Problem solving tool kit LO25488

From: AM de Lange (
Date: 10/18/00

Replying to LO25432 --

Dear Organlearners,

Winfried Dressler <> writes:

>Second each of those models are very complex and require
>a real expert in it. This reminds me of the world of medical
>care. There are experts for many disciplines. And in a really
>bad (but not so uncommon) case, they make an anamnese
>of the symptoms and prescribe a pill, which is meant to cure
>from the symptoms. Ususally, if the patient is not a doctor
>himself, he does not know how the pill interacts in his body.
>By the time, with changing symptoms the patient will take
>many pills a day and the day will come when most of the
>symptoms are due to interactions of the pills in the body. The
>patient is fully dependent on the doctors although he would
>be best off with none of them.

Greetings Winfried,

Perhaps I can shed additional light on this curious symptom of what we may
call "systemism".

In chemistry the concept "unit operation" is often used. The "unit
operation" creates a certain cause which will result in a certain effect
-- the one-to-one-mapping. Tested "unit operations" for many kinds of
effects exist such as analysis, synthesis and control. The "unit
operation" may be simple when consisting of a few active steps or even
complex with many active steps intertwined.

However, the "unit operation", whether self simple or complex, is reliable
only for simple systems. As soon as the "unit operation" is applied to a
complex system, one cause will result in many effects as if each effect
had its own cause -- the one-to-many-mapping. (The principal reason for
this is the underlying Onsager dynamics of entropy production.)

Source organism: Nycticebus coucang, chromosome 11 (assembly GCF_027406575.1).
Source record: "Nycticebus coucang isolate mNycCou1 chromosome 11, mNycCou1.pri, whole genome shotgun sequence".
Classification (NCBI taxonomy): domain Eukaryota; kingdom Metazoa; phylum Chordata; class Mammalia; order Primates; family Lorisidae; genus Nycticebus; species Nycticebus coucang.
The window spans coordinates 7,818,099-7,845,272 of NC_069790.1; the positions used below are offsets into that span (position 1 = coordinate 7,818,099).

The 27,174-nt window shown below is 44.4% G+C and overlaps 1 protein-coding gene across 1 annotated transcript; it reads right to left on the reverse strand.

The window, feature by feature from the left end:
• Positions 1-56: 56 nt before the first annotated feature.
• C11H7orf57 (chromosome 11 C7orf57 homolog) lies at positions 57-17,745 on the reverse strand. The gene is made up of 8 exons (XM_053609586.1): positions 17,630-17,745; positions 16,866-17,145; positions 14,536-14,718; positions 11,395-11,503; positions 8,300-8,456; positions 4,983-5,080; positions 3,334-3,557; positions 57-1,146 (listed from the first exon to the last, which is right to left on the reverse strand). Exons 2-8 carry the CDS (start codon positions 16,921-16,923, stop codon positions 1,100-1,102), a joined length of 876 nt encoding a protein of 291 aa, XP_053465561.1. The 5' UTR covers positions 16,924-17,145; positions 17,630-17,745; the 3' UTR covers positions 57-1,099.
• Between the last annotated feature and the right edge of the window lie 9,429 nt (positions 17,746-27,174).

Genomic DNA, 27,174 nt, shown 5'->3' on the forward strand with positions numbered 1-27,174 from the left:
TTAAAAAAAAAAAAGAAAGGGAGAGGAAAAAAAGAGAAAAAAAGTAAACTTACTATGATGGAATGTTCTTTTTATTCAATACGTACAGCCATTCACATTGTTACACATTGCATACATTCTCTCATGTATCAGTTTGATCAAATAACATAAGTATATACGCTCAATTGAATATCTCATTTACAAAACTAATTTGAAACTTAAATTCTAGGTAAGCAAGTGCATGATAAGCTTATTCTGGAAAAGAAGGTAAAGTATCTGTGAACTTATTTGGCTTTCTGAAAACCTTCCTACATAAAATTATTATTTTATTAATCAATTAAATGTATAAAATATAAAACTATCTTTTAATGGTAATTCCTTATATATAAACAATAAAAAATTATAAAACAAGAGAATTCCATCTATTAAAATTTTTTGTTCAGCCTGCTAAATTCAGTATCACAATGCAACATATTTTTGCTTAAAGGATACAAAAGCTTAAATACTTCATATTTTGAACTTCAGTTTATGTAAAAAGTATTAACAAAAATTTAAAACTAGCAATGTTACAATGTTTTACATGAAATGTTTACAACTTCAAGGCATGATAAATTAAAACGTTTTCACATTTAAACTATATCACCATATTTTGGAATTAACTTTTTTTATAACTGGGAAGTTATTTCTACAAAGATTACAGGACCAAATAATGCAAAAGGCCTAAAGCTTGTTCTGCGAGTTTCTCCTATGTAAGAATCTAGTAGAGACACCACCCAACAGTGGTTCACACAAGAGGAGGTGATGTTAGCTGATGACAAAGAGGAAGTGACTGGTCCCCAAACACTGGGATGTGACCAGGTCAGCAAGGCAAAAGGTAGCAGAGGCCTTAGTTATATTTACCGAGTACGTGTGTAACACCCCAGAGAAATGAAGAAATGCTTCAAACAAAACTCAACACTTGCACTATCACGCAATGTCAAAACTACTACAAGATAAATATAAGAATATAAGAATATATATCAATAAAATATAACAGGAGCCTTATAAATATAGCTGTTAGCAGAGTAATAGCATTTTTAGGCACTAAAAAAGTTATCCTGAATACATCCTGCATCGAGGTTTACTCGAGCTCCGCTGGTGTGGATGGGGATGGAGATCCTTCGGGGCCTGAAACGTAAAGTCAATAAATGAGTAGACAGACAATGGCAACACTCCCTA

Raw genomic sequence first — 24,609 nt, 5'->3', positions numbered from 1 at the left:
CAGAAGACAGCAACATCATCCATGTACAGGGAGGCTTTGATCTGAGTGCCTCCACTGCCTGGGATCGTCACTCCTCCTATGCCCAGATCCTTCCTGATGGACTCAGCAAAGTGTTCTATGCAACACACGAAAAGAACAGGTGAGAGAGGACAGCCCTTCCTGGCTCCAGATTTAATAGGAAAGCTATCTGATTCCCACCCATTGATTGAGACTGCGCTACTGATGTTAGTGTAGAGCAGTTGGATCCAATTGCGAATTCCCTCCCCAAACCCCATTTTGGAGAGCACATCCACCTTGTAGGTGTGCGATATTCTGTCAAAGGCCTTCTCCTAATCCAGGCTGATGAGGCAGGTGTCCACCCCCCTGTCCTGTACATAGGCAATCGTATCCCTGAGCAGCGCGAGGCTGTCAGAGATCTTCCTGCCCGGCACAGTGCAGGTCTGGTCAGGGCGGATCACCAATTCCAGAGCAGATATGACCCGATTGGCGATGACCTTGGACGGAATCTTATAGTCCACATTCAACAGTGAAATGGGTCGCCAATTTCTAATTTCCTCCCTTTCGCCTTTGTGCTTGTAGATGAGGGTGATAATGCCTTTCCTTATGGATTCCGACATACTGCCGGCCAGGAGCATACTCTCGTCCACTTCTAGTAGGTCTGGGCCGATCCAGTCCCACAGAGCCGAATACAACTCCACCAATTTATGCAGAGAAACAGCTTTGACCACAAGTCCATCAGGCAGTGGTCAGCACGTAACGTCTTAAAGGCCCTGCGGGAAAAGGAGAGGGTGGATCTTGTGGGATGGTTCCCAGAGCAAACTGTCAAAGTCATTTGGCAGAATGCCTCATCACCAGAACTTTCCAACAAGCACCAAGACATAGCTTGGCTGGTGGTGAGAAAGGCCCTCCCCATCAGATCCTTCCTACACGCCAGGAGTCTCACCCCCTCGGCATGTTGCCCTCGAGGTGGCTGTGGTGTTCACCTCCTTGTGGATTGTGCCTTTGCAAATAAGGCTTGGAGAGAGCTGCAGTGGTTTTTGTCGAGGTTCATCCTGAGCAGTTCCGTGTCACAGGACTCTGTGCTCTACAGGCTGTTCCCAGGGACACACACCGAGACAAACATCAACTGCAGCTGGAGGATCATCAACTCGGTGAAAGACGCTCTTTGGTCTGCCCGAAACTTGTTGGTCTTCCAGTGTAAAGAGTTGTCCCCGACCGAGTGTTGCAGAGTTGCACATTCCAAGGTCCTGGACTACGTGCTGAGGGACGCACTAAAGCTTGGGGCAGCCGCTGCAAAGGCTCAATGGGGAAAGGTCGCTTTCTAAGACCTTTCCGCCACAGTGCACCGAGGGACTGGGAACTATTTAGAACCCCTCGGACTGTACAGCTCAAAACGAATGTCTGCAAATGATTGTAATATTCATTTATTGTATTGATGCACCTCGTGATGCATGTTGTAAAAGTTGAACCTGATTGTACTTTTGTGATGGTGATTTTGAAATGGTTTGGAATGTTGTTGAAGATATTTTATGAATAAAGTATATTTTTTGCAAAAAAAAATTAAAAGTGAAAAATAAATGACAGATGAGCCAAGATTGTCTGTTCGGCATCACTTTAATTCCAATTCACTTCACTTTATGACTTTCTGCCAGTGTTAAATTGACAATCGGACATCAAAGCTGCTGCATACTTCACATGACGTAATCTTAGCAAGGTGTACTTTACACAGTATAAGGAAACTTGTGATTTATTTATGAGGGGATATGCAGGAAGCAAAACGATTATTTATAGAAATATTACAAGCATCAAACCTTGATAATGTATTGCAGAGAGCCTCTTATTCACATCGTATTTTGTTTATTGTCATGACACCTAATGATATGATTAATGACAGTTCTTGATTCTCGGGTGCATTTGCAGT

When "many is not too many" such as in moderately complex systems, these
extra effects are refered to as "interferences". The chemist will then
make modifications to the unit procedure so as to reduce these
"interferences" (additional effects), almost like a doctor prescribing a
second kind of medicine to reduce the ill effects of the first kind of
medicine, For example (1) antibiotic + (2) vitamin supplement. But in a
fully fledged complex system these modifications become useless like the
unit operations themselves have become useless.

When I began with my research on the "soil system" which is complex, one
of my first surprises was how useless virtually all the "unit operations"
which I have learned at university in chemistry, physics and even
mathematics have become. It is impossible to divide the "soil system" into
separate parts and apply these "unit operations" to its appropiate
"apart-system". As the holist will say, the "soil system" is more than the
sum of its "apart-systems".

When afterwards I began teaching in high school, I thought I knew
complexity. But I quickly became surprised too. I was attracted to the use
of "learning objectives" because I was not fully cured from my Mental
Model of "unit operations are reliable". A "learning objective", as it had
been used in those days and still is used predominantly today, is also a
one-to-one-mapping. The "learning objective" is used as the cause and the
effect is the learning outcome. (It is possible to cure "learning
objectives" from this "one-to-one-mapping" syndrome, but that is a very
complex topic on its own.)

I began experimenting with learning objectives in our school district long
before anyone else. Sooner than later I had to conclude that the intended
one-to-one-mapping differed from the actual diversity of outcomes as the
one-to-many-mapping. I had been using them, in analogy to the name of our
LO-topic, as an "objective learning tool kit". Thus I had to stop
proceeding from one objective to another in a sequential manner and mend